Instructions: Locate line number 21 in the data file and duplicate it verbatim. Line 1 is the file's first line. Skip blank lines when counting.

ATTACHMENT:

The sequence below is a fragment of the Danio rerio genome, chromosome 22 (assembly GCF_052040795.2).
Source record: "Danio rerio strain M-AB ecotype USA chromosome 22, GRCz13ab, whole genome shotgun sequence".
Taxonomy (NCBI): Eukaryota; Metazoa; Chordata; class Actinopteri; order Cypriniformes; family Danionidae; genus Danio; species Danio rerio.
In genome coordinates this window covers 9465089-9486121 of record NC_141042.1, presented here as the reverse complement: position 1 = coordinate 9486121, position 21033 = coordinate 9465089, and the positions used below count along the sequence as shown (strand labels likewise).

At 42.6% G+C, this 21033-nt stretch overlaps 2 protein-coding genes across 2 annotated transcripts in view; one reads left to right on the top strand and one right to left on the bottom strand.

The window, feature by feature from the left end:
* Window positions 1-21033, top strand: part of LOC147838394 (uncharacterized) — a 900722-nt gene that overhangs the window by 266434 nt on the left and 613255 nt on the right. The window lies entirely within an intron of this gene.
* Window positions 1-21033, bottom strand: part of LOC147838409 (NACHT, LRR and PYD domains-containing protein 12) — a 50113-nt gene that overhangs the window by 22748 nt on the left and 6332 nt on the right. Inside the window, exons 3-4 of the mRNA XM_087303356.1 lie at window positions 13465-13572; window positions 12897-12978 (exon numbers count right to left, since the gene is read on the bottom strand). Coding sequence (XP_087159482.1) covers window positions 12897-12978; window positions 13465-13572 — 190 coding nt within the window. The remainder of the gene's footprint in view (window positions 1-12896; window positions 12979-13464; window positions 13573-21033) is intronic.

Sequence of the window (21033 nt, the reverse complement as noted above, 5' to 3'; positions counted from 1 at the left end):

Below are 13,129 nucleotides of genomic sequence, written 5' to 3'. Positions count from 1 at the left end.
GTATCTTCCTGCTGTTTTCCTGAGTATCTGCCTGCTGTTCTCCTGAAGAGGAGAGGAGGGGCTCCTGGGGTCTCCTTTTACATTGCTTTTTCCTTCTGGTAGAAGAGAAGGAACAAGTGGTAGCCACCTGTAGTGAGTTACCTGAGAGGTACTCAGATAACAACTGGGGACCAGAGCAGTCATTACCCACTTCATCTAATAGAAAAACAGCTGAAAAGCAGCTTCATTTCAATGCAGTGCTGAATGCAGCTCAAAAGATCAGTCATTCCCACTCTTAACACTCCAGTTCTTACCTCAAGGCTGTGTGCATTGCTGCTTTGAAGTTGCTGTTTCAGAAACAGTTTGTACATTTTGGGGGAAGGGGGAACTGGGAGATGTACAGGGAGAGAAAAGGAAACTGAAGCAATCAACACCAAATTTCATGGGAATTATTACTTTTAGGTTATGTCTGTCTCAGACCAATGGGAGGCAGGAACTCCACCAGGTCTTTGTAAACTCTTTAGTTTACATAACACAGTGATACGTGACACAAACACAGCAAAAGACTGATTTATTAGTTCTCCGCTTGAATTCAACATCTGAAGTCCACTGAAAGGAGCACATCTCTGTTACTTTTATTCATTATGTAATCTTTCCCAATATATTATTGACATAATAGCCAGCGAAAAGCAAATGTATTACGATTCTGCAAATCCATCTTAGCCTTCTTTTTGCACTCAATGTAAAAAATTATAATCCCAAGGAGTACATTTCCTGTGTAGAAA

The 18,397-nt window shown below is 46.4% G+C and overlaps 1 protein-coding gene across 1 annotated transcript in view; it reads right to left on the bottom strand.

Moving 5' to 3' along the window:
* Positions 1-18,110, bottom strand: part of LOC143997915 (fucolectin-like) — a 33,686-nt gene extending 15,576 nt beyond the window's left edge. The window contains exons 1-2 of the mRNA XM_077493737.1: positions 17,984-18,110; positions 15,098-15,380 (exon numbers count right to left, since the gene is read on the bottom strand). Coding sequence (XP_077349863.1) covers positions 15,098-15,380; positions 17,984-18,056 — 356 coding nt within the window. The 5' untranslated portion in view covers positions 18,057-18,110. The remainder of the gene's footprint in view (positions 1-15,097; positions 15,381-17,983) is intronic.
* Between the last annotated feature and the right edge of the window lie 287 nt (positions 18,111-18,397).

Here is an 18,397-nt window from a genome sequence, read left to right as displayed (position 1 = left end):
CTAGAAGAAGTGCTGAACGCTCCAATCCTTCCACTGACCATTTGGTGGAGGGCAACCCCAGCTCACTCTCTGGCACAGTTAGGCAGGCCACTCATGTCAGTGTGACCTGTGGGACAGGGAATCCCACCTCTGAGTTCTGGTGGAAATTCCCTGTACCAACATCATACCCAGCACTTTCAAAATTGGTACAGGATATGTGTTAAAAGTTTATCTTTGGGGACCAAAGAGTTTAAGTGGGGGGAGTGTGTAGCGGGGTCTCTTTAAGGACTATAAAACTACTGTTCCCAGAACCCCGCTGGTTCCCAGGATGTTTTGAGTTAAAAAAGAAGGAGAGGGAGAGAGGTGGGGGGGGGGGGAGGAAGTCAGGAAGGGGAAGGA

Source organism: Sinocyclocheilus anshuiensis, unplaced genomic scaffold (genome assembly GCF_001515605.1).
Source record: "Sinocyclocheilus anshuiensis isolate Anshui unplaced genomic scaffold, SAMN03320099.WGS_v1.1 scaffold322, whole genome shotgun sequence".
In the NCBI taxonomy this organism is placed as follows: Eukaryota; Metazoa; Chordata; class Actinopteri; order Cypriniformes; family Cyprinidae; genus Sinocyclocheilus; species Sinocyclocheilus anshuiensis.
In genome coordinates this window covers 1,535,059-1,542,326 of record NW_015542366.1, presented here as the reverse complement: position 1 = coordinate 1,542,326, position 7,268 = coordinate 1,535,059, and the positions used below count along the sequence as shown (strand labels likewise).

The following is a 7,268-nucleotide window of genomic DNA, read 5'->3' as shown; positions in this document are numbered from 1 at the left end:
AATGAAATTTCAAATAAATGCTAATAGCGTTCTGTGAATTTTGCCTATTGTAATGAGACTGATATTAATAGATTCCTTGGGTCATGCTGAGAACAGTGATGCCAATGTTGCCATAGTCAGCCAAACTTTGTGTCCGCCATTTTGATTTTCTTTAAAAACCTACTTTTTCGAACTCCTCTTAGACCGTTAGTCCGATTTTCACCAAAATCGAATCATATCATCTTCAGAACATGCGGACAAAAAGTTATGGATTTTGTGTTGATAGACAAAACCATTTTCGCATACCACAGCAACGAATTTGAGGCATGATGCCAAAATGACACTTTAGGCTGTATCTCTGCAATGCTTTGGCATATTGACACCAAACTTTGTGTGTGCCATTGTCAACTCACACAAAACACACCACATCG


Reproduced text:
In genome coordinates this window covers 1,535,059-1,542,326 of record NW_015542366.1, presented here as the reverse complement: position 1 = coordinate 1,542,326, position 7,268 = coordinate 1,535,059, and the positions used below count along the sequence as shown (strand labels likewise).